The landscape has changed for older borrowers

This article is part of
Guide to later life lending

The landscape has changed for older borrowers

The market crash triggered by the Covid-19 pandemic will have caused many older savers to rethink their finances.

Some may have been forced to delay retirement plans, while others may have taken mortgage payment holidays.

UK Finance reported in June that almost 2m people had applied for some form of payment holiday since the start of March. Even for younger borrowers, these measures could extend their repayment periods into their retirement.

Even before this year’s extraordinary challenges, the changing nature of retirement in the UK – including pension freedoms and the rising state pension age – has prompted savers to take stock.

This has included a growing number of over-55s seeking loans through equity release products or similar options.

“For some while, lenders have acknowledged that as people are living and working longer and there is a need to provide mortgages to an older age,” says Charlotte Nixon, mortgage expert at Quilter.

“Therefore, earned income can be considered by some lenders to age 75 or even 80.

"There are also a number of lenders that will consider mortgages to age 85 or older based on pension income to allow for these borrowers to move home, capital raise to assist other family, and accommodate interest-only mortgages which have ‘expired’ with no repayment vehicle in place and sale of property not being a palatable option.”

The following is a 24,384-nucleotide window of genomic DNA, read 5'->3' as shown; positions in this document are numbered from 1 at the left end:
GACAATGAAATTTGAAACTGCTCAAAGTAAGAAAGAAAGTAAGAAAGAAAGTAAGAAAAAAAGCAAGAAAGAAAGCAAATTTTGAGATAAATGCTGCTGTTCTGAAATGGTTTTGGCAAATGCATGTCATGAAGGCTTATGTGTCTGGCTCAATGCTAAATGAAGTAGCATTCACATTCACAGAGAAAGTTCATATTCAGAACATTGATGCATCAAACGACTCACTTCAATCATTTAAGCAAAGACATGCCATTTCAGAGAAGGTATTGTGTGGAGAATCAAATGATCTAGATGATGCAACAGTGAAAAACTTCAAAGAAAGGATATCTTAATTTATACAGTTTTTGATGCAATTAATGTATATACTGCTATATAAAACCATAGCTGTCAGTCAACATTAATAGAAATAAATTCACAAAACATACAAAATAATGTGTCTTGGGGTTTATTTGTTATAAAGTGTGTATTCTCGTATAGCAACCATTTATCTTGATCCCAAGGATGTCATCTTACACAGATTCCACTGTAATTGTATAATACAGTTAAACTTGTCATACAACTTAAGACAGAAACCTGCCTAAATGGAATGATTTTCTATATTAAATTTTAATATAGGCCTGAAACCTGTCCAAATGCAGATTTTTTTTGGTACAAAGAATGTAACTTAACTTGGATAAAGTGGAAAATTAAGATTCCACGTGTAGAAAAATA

Providers are willing to lend to those who are working longer – although for mortgages this may require a larger deposit. HSBC, Tesco Bank and the Post Office are among those with loan products specifically designed for older borrowers, with upper age limits well beyond the state pension age.

Phil Bailey, sales director at mortgage technology provider Twenty7Tec, says ultra-low interest rates make borrowing more attractive, while rising care costs may be a concern to many.

“Finally, beyond the mortgage market, the pensions revolution has meant that individuals are now well-versed in handling their whole portfolio of financial assets,” Mr Bailey adds.

As demand has grown among this audience, Emma Graham, business development director at Hodge Bank, says lenders have had to be more flexible in the forms of income they accept when approving a loan.

As well as regular wages, this can include rental income, dividend payments, private and state pensions, drawdown funds, and foster and maintenance income.

Steve Butler, chief executive of Punter Southall Aspire, adds that some providers have developed “highly flexible lifetime mortgages that offer highly competitive rates that can be tailored to a borrower’s individual requirements”.

Borrowers who already own their home outright can use some of the equity in the property to finance a second deposit, points out Jonathan Hives, private client director at The Arlo Group.